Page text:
City transit leaders will unveil their plan to make Ninth Street safer in June, two months later than promised after a driver hit five people — killing two kids and a pregnant mother’s unborn baby — crossing the road at Fifth Avenue in March, according to a Department of Transportation spokeswoman.
But before the city drops its safety scheme at a meeting of Park Slope’s Community Board 6 on June 21, the panel’s transit gurus said they will meet with locals and officials at Park Slope’s MS 51 on May 30 to solicit ideas for improving Ninth Street — an open roadway where drivers frequently speed, especially near the intersection at Fifth Avenue, which this newspaper’s former editor compared to the “plains of Montana.”
“The idea is to give people the opportunity to identify places they consider dangerous,” said Eric McClure, chairman of the board’s Transportation Committee.
Transportation Department reps will begin the May session by briefing attendees on the agency’s various street-safety “tools” — such as parking-protected bike lanes and sidewalk extensions called bump-outs at intersections — before locals gather around neighborhood maps to pinpoint the exact locations on Ninth and other Slope streets where certain fixes should be made, McClure said.
“Most of the workshop will be devoted to people sitting around tables identifying dangerous locations around the neighborhood,” he said.
And any tips submitted that don’t wind up in the Ninth Street redesign Transportation Department leaders will present weeks later may still inform future street-safety initiatives the agency undertakes in the Slope, according to McClure.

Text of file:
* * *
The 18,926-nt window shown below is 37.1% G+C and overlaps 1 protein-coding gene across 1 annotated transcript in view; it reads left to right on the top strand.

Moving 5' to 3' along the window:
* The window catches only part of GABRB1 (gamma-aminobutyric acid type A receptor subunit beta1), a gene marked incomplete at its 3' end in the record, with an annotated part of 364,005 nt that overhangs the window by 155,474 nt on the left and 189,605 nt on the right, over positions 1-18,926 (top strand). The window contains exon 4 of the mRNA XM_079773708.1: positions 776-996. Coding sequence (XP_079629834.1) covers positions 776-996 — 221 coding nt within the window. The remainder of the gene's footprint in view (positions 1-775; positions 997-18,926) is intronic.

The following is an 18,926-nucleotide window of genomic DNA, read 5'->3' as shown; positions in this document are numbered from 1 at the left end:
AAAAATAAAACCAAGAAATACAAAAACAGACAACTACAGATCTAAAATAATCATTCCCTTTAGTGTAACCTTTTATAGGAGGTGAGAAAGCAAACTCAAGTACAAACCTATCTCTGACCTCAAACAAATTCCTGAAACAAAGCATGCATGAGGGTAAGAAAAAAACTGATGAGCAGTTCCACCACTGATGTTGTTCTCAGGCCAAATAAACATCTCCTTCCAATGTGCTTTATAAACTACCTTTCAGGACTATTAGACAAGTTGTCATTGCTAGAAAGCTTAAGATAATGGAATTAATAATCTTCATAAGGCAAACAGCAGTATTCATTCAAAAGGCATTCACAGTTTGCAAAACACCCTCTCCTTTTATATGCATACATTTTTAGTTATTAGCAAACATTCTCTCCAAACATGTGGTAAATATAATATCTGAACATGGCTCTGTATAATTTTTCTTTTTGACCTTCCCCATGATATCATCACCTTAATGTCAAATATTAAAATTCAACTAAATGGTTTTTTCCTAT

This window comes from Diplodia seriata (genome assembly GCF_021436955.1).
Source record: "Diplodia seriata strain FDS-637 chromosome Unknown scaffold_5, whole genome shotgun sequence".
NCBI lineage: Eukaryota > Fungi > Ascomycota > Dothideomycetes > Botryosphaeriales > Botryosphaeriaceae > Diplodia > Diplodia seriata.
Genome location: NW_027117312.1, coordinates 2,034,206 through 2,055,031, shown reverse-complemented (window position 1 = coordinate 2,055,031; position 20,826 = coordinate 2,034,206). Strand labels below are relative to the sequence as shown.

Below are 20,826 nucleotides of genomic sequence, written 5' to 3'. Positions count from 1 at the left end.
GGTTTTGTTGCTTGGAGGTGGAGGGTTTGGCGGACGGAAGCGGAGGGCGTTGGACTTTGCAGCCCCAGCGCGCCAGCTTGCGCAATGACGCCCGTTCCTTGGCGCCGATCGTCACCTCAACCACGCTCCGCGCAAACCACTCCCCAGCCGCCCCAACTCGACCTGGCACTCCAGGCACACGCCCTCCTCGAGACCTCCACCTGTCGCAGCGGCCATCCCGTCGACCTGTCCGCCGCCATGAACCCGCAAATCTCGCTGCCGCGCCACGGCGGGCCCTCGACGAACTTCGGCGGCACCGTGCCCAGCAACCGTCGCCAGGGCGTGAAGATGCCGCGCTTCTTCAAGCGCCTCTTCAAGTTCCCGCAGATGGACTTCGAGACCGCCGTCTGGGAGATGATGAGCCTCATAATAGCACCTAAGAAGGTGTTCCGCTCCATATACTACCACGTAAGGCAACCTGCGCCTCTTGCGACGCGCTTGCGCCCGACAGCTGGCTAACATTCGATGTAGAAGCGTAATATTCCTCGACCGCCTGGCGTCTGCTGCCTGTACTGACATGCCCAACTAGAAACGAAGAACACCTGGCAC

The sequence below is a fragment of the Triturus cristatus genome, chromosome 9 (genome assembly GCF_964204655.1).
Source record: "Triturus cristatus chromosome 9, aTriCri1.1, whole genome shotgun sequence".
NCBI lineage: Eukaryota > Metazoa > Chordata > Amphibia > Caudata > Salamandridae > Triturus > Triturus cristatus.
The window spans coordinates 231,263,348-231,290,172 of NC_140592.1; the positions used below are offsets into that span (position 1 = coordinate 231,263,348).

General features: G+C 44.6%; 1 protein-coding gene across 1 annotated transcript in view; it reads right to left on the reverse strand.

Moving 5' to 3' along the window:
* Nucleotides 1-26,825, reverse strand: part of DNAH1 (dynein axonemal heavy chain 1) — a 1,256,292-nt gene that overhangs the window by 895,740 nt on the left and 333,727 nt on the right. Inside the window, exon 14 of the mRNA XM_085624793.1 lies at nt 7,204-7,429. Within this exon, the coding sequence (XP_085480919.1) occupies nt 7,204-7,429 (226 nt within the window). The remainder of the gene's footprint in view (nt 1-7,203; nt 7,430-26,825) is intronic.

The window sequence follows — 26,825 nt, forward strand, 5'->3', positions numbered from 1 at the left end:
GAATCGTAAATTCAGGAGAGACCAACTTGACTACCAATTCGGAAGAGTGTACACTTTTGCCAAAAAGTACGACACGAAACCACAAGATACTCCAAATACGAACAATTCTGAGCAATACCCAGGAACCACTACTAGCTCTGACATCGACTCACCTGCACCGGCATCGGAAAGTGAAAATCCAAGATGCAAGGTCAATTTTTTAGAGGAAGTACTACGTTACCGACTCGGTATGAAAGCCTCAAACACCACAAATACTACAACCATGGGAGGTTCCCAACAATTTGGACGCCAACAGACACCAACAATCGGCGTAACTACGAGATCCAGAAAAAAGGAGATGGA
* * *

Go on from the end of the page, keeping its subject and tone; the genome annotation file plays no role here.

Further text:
“I don’t think what comes out of the workshop is guaranteed to lead to any changes on Ninth Street, which they’ve been working on since shortly after the March crash,” said McClure. “But I think they’ll give a lot of consideration to what people identify as dangerous areas, not only on that street, but around the neighborhood.”
Transportation Department chief Polly Trottenberg promised to implement pedestrian-safety improvements on Ninth Street “as soon as the weather permits” three days after motorist Dorothy Bruns ran a red light at Fifth Avenue and plowed into five people crossing the street there on March 5.
Youngsters 1-year-old Joshua Lew and 4-year-old Abigail Blumenstein died immediately following the crash, and Blumenstein’s then seven-months-pregnant mother, award-winning stage actress Ruthie Ann Miles, lost her unborn child on May 11 due to injuries the full-term baby sustained in the collision, after which a grand jury indicted Bruns on reckless-manslaughter charges that could land her behind bars for up to 15 years.
But the March crash is just one of several fatal incidents on Ninth Street, where five people — including Miles’s unborn child — died since 2009, and 33 more sustained injuries since 2010, according to a safe-streets advocate who’s pushed for fixes on the thoroughfare for years.
“When you look at the overall pattern, it suggests something more needs to be done,” Doug Gordon, the author of pro-cycling blog Brooklyn Spoke, said of Ninth Street at a rally following the March crash there.
Share your safety tips for Ninth Street and other Park Slope roads at MS 51 (350 Fifth Ave. between Fourth and Fifth streets in Park Slope) on May 30 at 6:30 pm.
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